Prince Harry loses High Court challenge over UK security levels

Published on: 24 Feb Wed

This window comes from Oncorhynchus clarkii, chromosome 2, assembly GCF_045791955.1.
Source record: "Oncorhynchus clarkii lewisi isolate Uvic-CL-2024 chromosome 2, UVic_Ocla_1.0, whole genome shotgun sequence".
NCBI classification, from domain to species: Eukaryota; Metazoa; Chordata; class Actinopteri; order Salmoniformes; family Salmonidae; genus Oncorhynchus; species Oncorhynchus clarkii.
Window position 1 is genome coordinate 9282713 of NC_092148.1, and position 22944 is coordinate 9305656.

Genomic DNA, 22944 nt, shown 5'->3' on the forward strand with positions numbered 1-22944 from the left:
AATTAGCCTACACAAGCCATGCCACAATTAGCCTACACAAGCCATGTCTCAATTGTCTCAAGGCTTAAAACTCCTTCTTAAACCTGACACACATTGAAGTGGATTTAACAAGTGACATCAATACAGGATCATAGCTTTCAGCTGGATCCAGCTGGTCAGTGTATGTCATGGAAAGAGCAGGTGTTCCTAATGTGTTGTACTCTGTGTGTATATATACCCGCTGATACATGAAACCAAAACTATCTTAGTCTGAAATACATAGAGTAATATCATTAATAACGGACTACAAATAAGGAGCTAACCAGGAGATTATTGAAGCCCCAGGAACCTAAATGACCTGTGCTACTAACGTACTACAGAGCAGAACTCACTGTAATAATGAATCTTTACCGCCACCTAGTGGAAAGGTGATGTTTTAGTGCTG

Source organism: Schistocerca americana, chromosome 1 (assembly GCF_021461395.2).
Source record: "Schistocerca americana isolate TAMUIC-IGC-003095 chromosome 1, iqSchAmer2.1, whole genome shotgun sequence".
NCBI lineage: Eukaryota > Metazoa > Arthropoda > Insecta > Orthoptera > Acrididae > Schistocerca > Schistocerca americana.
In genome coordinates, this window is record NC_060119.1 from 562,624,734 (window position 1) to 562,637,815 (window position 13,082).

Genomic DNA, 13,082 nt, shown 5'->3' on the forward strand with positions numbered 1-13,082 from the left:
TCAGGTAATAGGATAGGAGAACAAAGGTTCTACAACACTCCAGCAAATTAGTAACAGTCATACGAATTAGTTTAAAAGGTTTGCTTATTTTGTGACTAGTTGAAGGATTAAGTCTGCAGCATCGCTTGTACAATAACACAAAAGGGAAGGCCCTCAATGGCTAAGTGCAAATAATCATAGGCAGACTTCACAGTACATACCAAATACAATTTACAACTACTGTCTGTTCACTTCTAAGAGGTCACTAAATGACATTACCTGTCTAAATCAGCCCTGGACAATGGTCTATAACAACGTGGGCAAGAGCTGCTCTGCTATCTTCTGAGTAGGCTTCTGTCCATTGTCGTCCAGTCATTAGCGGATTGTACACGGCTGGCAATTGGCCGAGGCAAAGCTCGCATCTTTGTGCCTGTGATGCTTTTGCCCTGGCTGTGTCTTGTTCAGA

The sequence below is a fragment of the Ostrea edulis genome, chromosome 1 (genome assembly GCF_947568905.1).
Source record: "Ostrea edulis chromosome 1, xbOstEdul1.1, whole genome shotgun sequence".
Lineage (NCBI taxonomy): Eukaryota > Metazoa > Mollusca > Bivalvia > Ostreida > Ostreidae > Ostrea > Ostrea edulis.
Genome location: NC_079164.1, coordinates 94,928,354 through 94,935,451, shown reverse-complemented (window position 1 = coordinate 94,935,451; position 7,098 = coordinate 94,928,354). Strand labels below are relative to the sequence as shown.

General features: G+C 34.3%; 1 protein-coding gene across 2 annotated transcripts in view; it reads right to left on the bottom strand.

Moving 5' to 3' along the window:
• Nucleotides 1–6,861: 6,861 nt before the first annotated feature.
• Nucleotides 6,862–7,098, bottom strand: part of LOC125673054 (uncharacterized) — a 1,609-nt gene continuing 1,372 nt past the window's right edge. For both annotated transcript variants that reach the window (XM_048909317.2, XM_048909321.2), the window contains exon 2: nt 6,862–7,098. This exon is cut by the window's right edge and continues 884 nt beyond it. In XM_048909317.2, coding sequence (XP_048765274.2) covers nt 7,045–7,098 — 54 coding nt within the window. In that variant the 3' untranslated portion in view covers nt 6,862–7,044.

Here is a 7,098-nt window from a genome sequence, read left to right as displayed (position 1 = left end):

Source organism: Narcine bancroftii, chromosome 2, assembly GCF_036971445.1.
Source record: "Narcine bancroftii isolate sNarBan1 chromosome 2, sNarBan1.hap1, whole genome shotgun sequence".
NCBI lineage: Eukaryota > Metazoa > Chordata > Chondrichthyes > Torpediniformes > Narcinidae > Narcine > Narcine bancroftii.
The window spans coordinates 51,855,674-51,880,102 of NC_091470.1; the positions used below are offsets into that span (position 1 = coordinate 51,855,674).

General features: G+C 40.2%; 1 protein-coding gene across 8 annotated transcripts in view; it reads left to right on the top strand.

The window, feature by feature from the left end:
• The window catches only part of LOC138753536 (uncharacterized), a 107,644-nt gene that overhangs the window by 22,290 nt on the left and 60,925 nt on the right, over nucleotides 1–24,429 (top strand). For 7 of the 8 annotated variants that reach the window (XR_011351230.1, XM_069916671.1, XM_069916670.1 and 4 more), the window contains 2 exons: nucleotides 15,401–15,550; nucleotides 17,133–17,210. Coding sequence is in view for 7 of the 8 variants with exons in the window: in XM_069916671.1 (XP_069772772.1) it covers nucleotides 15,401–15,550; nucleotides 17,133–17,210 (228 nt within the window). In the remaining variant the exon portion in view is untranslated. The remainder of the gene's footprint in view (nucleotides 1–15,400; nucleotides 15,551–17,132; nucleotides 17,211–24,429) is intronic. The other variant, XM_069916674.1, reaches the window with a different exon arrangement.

The Duke of Sussex failed to overturn a previous ruling which saw his security status downgraded after he stopped being a working royal. The High Court said that decision was neither unlawful nor irrational. Prince Harry will seek to appeal the latest ruling and "hopes he will obtain justice", a legal spokesperson said. His lawyers had argued the way the decision was made had been unfair, which the High Court ruling said was not the case. Prince Harry launched the legal challenge after being told he would no longer be given the same degree of publicly-funded protection when in the country. The Home Office said his security on UK visits should be decided on a case-by-case basis, and on Wednesday said it was "pleased" by the court's finding. Arguing against the Duke's challenge, Home Office lawyers told the High Court Prince Harry would still have publicly-funded police security, but these would be "bespoke arrangements, specifically tailored to him", rather than the automatic security provided for full-time working royals. Much of the legal proceedings, which covered security arrangements for senior figures, were held in private in December, with the ruling issued by retired High Court judge Sir Peter Lane on Wednesday morning. The ruling could have implications for the Duke's future visits to the UK, as he previously argued that the lower level of security has made it difficult to bring his family to the country. Harry faced tensions with official on security committee Prince Harry able to challenge security decisions Prince Harry can't pay privately for police protection In the ruling, Sir Peter rejected the Duke's case, finding that there had not been any unlawfulness in reaching the decision to downgrade Prince Harry's security status, and that any departure from policy was justified. It found the decision was not irrational, or procedurally unfair. In the 51-page, partially redacted document, Sir Peter said Harry's lawyers had taken "an inappropriate... interpretation" of how he got security under the Royal and VIP Executive Committee (Ravec) which arranges security for members of the Royal Family and other VIPs. It has delegated responsibility from the Home Office, and has involvement from the Metropolitan Police, the Cabinet Office and the royal household. The ruling also found that the "'bespoke' process devised" for Prince Harry by Ravec "was, and is, legally sound". Going into more detail on Prince Harry's position, Sir Peter wrote in his ruling that the Duke "considers he should receive protective security from the State, whenever he is in Great Britain, because of his position within the Royal Family and factors concerning his past and present situations. Ravec did not share this view." He went on to say that in January 2020, the cabinet secretary told Harry's private secretary "that the claimant should have no expectation of his existing security arrangements remaining the same" and this was "reiterated" at another meeting later in month. Last year, Prince Harry lost a separate legal bid to be allowed to make private payments for police protection when he was visiting the UK, in a case that also focused on concerns about reduced security since ceasing to be a full-time working royal.